New York Times: “Since [Heading South] opened July 7, theaters have been packed with women about the same age as the ones on the screen. Some bought tickets in groups for a kind of middle-aged girls’ night out. Interviews indicated the movie has hit home with this audience because it affirms the sexual reality of women of a certain age, that even as they pass the prime of their desirability to men, libidos smolder. More than a few said they came seeking a hot night out.”
“Smart Girls Need Smart Porn”: “But the plot is one I would enjoy in a book. A human baby, Zuma, is abducted from Earth and taken to the other side of the galaxy to be raised as a slave. At age 25, her owner forces her into the arena as a sexual gladiator, where she finds her true calling and begins her rise to champion. In these contests, it’s make love not war, and the winner is the one who brings the other to orgasm first.”
Scripps Howard: “Upon being seen, Trenta said, ‘It’s my dog,’ and, ‘What’s the problem?’ The male dog ran and hid behind the deputies, according to a report released Tuesday.”
Questions for Class:
1. To what extent is Trenta’s statement true? Is there in fact no problem here? Or does Trenta’s statement represent a cavalier attitude about ethical responsibility? Consider the people throughout history who have uttered two sentences similar to “It’s my dog. What’s the problem?” and discuss their moral capacity at length.
2. Does a pet, by way of being owned, waive his right to consensual relations? What if the situation had been reversed and Trenta had been the one getting pounded by his Argentine Dogo puppy? If the puppy had been capable of speech and uttered, “It’s my human. What’s the problem?” would you react with similar strains of horror?
3. Why did reporter Gabriel Margasak use the phrases “mixed-breed dog” and “a Mexican citizen working as a laborer” in the first four paragraphs? Is there a racist element to this allegedly objective story?
4. Humane Society spokeswoman Roberta Synal notes that the dog will “get lots of love and training.” Is there anything in the story to suggest that Trenta did not give him “lots of love and training?” Is his indiscretion, in fact, a form of “love and training” or the product of a troubled mind?
5. Will Trenta be allowed to own a pet again? Or will he be placed on a list of pet offenders kept in the Martin County Sheriff’s Office?
Eric Splitznagel: “When I went on a nationwide bookstore tour last May (to promote my memoir, Fast Forward: Confessions of a Porn Screenwriter), it seemed that everybody with even a casual interest in adult films showed up for my readings. Some of them were crazy. Not just a little eccentric, mind you. Clinically insane. In San Francisco, a man handed me a business card with a picture of himself having sex with his girlfriend. (‘That’s me!’ He screamed, pointing at the photo.) In Chicago, a strange fellow asked if I’d ever written a porno about fruit before taking a banana out of his pants and eating it in front of me.”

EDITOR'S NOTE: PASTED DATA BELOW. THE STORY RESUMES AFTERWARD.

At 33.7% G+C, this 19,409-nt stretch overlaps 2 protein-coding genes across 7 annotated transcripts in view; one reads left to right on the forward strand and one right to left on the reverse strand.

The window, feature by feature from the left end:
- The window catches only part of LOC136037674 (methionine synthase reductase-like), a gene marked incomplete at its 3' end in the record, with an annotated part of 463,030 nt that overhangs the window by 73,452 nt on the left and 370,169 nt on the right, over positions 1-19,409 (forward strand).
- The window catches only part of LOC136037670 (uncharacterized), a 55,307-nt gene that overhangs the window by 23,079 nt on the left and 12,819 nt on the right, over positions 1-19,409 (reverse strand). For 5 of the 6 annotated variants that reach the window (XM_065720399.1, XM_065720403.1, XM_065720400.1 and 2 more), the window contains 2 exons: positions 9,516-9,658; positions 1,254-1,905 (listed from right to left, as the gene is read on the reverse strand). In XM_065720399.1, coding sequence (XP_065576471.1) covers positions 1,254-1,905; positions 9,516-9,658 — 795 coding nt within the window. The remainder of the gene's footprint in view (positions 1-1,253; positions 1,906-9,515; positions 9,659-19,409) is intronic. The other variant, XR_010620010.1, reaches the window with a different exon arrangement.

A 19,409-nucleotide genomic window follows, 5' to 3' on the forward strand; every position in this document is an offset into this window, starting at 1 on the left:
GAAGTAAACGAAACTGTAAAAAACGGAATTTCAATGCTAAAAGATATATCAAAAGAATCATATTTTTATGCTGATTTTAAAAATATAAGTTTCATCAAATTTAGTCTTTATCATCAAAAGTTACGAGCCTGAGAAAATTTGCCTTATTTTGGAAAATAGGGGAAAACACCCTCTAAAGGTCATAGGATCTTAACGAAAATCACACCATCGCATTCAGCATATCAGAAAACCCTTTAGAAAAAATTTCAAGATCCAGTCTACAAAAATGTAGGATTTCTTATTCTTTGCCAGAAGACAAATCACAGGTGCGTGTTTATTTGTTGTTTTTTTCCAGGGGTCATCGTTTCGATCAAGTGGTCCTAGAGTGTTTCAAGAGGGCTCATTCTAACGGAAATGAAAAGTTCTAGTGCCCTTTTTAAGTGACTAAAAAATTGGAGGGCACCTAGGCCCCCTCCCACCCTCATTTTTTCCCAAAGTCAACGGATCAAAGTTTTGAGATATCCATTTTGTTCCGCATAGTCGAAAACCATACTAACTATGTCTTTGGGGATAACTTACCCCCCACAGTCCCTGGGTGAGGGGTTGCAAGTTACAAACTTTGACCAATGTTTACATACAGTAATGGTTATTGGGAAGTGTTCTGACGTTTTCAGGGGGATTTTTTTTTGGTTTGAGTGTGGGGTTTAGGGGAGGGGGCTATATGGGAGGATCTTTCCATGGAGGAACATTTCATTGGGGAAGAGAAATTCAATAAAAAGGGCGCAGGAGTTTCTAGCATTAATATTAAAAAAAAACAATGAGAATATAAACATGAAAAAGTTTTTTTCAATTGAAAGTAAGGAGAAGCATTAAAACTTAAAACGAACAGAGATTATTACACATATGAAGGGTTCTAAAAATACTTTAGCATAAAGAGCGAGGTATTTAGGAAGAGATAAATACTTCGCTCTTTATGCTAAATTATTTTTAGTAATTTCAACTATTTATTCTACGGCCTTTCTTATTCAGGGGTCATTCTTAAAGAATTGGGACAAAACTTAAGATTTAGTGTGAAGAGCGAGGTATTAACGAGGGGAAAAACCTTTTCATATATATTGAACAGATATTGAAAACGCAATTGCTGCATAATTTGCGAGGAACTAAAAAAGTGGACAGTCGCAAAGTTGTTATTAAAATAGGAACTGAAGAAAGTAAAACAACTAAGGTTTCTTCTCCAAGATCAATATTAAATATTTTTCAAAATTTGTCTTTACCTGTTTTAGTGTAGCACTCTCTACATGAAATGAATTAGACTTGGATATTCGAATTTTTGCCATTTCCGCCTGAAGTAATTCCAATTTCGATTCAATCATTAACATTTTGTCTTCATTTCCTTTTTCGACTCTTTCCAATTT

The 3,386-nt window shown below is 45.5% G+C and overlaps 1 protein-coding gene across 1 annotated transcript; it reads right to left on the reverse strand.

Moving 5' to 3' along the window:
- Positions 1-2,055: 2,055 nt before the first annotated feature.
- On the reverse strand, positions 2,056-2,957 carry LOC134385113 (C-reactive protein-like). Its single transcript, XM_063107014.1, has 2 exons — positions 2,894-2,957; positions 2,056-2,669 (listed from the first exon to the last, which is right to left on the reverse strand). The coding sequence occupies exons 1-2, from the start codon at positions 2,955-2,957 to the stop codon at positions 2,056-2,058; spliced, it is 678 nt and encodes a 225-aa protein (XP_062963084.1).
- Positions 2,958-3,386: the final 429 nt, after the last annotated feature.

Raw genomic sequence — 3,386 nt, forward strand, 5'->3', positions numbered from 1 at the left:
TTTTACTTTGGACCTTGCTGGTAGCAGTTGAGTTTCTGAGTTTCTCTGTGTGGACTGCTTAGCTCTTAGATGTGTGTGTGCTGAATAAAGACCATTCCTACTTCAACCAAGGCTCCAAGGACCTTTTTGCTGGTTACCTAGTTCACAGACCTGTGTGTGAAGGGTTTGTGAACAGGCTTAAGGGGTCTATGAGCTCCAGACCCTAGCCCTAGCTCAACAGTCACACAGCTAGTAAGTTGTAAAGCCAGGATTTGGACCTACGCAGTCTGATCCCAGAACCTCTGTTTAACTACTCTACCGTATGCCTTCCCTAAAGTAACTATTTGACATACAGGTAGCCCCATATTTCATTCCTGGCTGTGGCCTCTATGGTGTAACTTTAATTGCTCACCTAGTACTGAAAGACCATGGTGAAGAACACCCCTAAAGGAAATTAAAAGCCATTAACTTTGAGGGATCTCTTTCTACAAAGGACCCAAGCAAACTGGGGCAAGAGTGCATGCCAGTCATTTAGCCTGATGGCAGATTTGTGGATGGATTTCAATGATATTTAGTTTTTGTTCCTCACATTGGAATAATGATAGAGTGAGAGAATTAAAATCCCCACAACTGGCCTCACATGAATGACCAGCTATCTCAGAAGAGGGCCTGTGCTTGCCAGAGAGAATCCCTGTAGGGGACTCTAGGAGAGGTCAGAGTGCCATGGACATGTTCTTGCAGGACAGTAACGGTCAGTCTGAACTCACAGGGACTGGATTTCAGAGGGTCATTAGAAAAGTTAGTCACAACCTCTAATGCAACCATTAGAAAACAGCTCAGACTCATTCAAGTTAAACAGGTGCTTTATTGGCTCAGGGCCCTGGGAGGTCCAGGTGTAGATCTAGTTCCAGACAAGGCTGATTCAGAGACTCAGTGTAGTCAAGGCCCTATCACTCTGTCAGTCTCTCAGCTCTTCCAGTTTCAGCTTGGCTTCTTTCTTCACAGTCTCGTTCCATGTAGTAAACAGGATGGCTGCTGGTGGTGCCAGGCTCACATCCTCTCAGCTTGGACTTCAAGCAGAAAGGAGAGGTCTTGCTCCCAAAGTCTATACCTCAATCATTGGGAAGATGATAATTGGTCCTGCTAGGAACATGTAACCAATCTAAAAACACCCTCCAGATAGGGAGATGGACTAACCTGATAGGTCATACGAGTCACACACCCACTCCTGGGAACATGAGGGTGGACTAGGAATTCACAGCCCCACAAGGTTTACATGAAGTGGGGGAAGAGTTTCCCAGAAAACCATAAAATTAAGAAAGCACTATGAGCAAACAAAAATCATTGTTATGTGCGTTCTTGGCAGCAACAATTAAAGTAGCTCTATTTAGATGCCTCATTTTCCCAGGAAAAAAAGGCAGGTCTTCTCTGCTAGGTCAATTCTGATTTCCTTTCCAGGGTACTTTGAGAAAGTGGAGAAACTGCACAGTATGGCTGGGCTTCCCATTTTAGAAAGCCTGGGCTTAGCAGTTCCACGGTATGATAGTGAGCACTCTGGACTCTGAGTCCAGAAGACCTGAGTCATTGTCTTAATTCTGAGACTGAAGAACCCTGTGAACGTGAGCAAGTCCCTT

A pal of mine attends a sex writers reading and a burlesque show, lives to tell the tale and invents an impromptu game on the spot: “I started playing a game with myself during the opening of the burlesque show, where I’d ask in my best inner announcer voice, if what was going on on the stage was Porn or anti-Porn. If you find it exciting (oops, almost wrote ‘arousing’ but my inner prude balked at that word) the answer is ‘porn’ and if its not, its ‘anti-porn.'”
The Guardian: “But Campion’s recent New York crime thriller, In the Cut, incurred the wrath of US censors for the inclusion of what appeared to be an explicit (and narratively pivotal) blowjob. Campion protested that the scene was not hard-core (which is defined as ‘real’ rather than ‘simulated’ sex) because the phallus in question was a prosthetic; as Campion told me, she would never ask an actress to perform oral sex. Not so the makers of the Anglo-French film, Intimacy, in which Kerry Fox gets famously close to Mark Rylance in a manner which boldly straddles the divide between fact and fiction, reminding us of John Waters’s prophetic predictions about name actors breaking the last taboo.” (via Reverse Cowgirl)
Vanity Fair: “Stay with me. I’ve been doing the hard thinking for you. The three-letter “job,” with its can-do implications, also makes the term especially American. Perhaps forgotten as the London of Jack the Ripper receded into the past, the idea of an oral swiftie was re-exported to Europe and far beyond by a massive arrival of American soldiers. For these hearty guys, as many a French and English and German and Italian madam has testified, the blowjob was the beau ideal. It was a good and simple idea in itself. It was valued—not always correctly—as an insurance against the pox. And—this is my speculation—it put the occupied and the allied populations in their place.”
Apparently, Umberto Billo, a Venetian hotel porter, is today’s “living sex legend,” having slept with 8,000 women. This blog vows to track down the mysterious bellboy, who, upon being fired, was defended by an unknown businesswoman, “I must have spent thousands on the hotel because of him!” Unsurprisingly, this info originated from Maxim Magazine.
BBC: “A £7m sex theme park, which has no rides, is to open in London’s West End later this year. Visitors to Amora – The Academy of Sex and Relationships at the Trocadero in Piccadilly, will pass through seven zones including Pleasure and Orgasm.”